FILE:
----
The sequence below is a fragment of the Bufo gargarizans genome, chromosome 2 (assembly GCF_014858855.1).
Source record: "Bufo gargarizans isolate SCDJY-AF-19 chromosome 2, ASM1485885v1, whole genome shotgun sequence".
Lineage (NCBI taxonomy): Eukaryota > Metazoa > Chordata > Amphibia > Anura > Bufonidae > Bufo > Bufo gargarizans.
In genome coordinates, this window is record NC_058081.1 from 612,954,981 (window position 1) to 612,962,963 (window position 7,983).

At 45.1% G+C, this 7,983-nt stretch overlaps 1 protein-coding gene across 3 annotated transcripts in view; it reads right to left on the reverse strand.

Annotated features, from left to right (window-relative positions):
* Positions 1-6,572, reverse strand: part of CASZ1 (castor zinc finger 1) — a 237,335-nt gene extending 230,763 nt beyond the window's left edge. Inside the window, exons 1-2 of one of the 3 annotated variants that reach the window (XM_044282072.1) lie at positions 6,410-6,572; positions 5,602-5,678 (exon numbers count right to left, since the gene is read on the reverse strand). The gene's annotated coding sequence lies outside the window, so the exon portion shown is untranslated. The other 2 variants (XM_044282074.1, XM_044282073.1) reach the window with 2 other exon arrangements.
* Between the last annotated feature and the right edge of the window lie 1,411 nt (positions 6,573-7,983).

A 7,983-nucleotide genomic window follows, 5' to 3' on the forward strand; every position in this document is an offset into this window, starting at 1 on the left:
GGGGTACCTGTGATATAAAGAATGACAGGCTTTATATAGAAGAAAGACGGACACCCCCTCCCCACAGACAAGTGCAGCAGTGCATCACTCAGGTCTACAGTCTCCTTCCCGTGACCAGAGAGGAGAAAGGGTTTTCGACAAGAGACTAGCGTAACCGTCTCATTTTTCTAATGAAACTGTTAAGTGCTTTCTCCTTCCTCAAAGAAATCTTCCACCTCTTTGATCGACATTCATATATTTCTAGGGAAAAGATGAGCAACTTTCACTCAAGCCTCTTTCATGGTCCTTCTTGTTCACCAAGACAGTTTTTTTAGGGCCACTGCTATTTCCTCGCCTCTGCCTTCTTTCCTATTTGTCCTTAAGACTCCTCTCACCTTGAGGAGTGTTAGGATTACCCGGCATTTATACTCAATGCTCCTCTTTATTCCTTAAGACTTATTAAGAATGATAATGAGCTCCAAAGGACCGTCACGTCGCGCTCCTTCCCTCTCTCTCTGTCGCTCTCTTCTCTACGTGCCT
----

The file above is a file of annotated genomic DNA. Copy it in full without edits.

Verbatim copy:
The sequence below is a fragment of the Bufo gargarizans genome, chromosome 2 (assembly GCF_014858855.1).
Source record: "Bufo gargarizans isolate SCDJY-AF-19 chromosome 2, ASM1485885v1, whole genome shotgun sequence".
Lineage (NCBI taxonomy): Eukaryota > Metazoa > Chordata > Amphibia > Anura > Bufonidae > Bufo > Bufo gargarizans.
In genome coordinates, this window is record NC_058081.1 from 612,954,981 (window position 1) to 612,962,963 (window position 7,983).

At 45.1% G+C, this 7,983-nt stretch overlaps 1 protein-coding gene across 3 annotated transcripts in view; it reads right to left on the reverse strand.

Annotated features, from left to right (window-relative positions):
* Positions 1-6,572, reverse strand: part of CASZ1 (castor zinc finger 1) — a 237,335-nt gene extending 230,763 nt beyond the window's left edge. Inside the window, exons 1-2 of one of the 3 annotated variants that reach the window (XM_044282072.1) lie at positions 6,410-6,572; positions 5,602-5,678 (exon numbers count right to left, since the gene is read on the reverse strand). The gene's annotated coding sequence lies outside the window, so the exon portion shown is untranslated. The other 2 variants (XM_044282074.1, XM_044282073.1) reach the window with 2 other exon arrangements.
* Between the last annotated feature and the right edge of the window lie 1,411 nt (positions 6,573-7,983).

A 7,983-nucleotide genomic window follows, 5' to 3' on the forward strand; every position in this document is an offset into this window, starting at 1 on the left:
GGGGTACCTGTGATATAAAGAATGACAGGCTTTATATAGAAGAAAGACGGACACCCCCTCCCCACAGACAAGTGCAGCAGTGCATCACTCAGGTCTACAGTCTCCTTCCCGTGACCAGAGAGGAGAAAGGGTTTTCGACAAGAGACTAGCGTAACCGTCTCATTTTTCTAATGAAACTGTTAAGTGCTTTCTCCTTCCTCAAAGAAATCTTCCACCTCTTTGATCGACATTCATATATTTCTAGGGAAAAGATGAGCAACTTTCACTCAAGCCTCTTTCATGGTCCTTCTTGTTCACCAAGACAGTTTTTTTAGGGCCACTGCTATTTCCTCGCCTCTGCCTTCTTTCCTATTTGTCCTTAAGACTCCTCTCACCTTGAGGAGTGTTAGGATTACCCGGCATTTATACTCAATGCTCCTCTTTATTCCTTAAGACTTATTAAGAATGATAATGAGCTCCAAAGGACCGTCACGTCGCGCTCCTTCCCTCTCTCTCTGTCGCTCTCTTCTCTACGTGCCT